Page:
We have chosen a new practice for this month—Svadhyaya, the study of spiritual books to understand our True Nature. It implies that we read from sources of reliable wisdom and apply that wisdom to our lives. Sri Swami Satchidananda commented that it is better to study a little and really make use of it, instead of reading extensively without making any changes.
I often highlight passages in a book that are really hitting home for me. But if I don’t find any way of incorporating them into my daily life, a real opportunity is lost. It can be inspiring to turn some teaching into an affirmation–a concise, clear phrase that affirms in our own words a message which holds deep meaning for us. An affirmation can actively counteract some habitual thought patterns that we find ourselves falling into.
We can also turn a teaching we have read into something we actually do. Contentment can be practiced by daily writing down things we are grateful for. Compassion can be actualized by committing to one or two acts of kindness a day. A mantra can be repeated inwardly while we are doing almost anything as a way of sustaining a spiritual mindset. While studying the Yoga sutras recently, I was struck by the idea that the source of so much of our suffering is simply how fully we identify with our thoughts. Then I remembered Swami Asokananda’s suggestion to begin our meditation sessions simply by welcoming and witnessing any thoughts that may arise, a practice of dis-identifying with the thoughts. I started practicing this and am finding it very useful–it helps me be a little less lost in the ups and downs of the mind as I go through my day.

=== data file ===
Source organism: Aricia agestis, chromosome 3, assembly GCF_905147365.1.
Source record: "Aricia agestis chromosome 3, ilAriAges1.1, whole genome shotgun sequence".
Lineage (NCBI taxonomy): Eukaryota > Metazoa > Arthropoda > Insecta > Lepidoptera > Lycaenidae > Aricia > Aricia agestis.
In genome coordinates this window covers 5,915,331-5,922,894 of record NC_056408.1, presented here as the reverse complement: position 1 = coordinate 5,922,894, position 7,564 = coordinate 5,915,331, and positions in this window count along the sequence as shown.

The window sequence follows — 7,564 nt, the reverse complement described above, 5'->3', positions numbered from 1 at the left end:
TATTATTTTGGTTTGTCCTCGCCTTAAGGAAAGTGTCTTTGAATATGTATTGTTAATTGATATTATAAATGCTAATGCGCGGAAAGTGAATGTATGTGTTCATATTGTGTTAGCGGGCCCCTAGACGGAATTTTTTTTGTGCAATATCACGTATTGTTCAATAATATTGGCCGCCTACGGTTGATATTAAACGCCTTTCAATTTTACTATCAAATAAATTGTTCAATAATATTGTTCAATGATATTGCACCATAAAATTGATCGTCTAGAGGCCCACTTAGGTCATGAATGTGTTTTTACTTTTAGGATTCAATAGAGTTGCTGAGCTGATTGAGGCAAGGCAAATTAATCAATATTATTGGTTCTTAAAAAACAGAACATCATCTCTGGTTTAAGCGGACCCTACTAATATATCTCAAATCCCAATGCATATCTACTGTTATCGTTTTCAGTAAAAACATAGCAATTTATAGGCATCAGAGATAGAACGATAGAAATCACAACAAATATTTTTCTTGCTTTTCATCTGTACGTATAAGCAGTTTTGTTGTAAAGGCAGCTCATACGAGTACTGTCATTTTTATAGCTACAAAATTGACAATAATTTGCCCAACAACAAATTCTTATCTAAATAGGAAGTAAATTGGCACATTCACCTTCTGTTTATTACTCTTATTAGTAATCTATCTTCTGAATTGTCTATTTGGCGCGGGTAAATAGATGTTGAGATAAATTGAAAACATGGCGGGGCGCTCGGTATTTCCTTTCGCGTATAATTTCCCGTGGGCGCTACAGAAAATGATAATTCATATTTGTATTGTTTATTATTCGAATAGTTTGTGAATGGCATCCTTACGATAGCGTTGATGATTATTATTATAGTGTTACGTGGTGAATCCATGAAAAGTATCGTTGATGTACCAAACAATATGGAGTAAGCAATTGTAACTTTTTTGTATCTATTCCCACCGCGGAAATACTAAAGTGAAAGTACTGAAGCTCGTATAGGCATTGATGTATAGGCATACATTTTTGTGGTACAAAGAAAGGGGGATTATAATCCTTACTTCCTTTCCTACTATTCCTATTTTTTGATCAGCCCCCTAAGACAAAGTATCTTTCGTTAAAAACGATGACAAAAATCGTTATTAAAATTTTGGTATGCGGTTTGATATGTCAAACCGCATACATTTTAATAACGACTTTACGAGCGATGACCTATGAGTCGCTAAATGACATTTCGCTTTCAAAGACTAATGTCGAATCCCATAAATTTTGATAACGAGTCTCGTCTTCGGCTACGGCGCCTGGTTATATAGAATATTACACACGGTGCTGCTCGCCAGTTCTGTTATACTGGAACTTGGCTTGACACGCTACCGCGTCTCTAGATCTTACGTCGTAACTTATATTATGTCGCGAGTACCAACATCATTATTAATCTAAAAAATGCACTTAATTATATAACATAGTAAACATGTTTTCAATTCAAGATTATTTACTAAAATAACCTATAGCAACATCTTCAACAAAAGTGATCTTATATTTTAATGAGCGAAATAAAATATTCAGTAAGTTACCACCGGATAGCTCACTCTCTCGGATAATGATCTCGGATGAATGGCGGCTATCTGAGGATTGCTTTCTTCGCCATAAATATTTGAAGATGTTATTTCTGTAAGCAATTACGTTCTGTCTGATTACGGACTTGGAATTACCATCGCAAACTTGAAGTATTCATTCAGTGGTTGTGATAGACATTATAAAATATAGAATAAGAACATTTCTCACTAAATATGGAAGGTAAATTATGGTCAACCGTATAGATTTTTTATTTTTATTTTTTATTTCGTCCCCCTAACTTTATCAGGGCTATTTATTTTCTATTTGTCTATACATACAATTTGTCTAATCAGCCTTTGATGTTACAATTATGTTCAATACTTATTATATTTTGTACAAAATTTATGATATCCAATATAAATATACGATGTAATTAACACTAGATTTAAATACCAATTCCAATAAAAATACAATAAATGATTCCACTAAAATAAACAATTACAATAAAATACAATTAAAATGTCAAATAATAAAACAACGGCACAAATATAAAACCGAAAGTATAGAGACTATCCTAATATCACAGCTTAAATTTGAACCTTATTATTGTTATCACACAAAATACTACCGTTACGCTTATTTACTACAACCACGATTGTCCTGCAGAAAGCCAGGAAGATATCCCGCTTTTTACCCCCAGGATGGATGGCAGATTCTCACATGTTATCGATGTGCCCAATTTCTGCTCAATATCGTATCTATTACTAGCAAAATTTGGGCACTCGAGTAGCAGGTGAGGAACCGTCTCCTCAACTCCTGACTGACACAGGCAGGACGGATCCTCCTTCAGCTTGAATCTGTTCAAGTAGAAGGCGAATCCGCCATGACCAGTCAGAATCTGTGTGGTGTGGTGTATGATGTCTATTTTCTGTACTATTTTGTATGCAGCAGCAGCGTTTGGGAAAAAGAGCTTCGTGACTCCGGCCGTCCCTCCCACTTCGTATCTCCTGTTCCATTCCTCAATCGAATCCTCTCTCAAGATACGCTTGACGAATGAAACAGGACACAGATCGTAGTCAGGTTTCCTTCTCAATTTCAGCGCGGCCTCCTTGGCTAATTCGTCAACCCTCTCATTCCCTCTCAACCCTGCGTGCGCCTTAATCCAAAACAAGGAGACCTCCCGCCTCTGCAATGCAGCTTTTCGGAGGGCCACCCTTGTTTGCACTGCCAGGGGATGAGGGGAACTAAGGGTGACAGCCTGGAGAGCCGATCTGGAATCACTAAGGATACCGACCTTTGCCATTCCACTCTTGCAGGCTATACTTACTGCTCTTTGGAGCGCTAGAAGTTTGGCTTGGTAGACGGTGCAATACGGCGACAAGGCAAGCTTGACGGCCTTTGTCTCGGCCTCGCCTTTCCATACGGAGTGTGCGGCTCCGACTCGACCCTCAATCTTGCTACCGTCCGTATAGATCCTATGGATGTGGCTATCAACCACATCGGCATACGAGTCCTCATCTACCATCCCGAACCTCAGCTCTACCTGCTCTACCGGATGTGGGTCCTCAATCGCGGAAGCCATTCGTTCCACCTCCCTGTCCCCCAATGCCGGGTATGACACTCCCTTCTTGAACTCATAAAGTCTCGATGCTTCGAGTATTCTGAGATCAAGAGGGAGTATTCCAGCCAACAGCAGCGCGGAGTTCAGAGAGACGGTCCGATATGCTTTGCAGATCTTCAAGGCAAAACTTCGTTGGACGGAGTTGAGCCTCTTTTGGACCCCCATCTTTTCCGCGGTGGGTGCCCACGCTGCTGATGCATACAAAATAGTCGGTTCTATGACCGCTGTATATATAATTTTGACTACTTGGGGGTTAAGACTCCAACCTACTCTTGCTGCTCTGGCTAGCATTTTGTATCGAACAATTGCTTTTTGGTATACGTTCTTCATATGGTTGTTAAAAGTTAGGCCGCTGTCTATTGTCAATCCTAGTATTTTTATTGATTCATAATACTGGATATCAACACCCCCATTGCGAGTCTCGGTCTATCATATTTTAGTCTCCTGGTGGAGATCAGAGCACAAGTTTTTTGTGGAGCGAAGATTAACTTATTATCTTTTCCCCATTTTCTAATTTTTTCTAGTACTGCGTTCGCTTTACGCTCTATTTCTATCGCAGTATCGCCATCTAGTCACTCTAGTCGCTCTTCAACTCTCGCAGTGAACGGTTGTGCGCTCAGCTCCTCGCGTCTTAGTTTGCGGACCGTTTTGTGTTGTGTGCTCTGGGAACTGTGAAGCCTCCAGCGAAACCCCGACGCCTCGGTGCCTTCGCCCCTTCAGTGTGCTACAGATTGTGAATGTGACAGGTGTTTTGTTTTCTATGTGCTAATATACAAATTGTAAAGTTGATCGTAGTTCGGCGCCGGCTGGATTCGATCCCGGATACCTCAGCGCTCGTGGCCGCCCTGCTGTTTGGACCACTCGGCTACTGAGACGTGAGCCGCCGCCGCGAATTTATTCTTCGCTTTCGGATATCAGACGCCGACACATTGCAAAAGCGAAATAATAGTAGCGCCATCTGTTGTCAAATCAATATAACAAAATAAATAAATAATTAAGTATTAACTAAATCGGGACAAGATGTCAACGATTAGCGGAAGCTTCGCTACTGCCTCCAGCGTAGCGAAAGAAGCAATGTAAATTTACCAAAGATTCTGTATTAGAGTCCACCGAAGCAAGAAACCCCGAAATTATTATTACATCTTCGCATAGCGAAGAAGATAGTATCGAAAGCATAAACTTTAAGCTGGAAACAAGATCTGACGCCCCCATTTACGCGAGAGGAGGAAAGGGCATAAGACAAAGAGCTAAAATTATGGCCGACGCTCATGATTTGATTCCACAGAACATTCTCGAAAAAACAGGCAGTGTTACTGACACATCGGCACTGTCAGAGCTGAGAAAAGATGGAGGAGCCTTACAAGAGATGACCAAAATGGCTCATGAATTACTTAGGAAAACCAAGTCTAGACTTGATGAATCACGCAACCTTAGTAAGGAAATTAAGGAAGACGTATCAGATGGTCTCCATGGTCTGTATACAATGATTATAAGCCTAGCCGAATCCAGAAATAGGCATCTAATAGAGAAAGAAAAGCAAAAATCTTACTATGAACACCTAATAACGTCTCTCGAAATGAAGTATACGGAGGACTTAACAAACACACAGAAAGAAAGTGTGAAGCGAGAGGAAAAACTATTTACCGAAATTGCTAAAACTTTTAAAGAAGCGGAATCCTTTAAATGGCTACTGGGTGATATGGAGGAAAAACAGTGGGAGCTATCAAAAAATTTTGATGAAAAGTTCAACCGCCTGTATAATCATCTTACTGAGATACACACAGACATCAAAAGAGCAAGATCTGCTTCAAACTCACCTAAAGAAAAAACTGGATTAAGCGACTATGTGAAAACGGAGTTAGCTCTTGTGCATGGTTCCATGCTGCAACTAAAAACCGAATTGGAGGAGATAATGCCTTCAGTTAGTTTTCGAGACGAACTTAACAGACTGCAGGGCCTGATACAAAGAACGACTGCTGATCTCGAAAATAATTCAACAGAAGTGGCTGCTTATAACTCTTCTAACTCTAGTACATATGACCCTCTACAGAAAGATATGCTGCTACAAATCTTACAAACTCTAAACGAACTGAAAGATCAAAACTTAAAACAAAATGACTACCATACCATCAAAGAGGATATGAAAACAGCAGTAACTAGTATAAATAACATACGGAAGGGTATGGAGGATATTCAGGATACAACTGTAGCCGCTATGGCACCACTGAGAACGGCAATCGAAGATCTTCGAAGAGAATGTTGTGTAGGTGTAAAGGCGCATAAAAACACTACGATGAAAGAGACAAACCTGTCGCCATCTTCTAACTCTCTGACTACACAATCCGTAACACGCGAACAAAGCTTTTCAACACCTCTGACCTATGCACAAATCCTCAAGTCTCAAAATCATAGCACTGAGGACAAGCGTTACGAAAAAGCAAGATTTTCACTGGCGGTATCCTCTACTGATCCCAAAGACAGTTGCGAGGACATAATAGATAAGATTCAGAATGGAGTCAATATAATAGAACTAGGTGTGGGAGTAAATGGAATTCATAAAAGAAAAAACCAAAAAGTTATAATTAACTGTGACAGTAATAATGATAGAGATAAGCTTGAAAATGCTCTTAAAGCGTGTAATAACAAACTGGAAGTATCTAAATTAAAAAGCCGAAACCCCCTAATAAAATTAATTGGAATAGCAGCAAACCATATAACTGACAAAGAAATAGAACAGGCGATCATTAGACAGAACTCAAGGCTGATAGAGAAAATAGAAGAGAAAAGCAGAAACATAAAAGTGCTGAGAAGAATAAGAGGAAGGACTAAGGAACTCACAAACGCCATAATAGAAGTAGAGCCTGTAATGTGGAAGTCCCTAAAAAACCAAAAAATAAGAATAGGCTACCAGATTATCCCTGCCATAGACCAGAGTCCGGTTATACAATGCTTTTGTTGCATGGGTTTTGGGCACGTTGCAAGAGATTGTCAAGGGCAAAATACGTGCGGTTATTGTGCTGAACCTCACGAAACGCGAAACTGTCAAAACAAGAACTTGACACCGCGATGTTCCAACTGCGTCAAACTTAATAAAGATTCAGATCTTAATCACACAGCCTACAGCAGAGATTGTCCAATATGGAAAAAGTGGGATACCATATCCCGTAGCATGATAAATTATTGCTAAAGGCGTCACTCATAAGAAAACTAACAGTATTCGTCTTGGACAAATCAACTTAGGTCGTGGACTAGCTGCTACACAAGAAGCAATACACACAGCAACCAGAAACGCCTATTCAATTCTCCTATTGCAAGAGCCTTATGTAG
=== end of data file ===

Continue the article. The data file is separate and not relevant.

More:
At the end of a long day, the idea of studying something pithy may seem like too much work. But even a few paragraphs from the Golden Present can reinforce the teachings we intend to live by, and repeated reminders of such wisdom helps reshape even the subconscious with the truth. I hope you find your own way to incorporate this beneficial practice.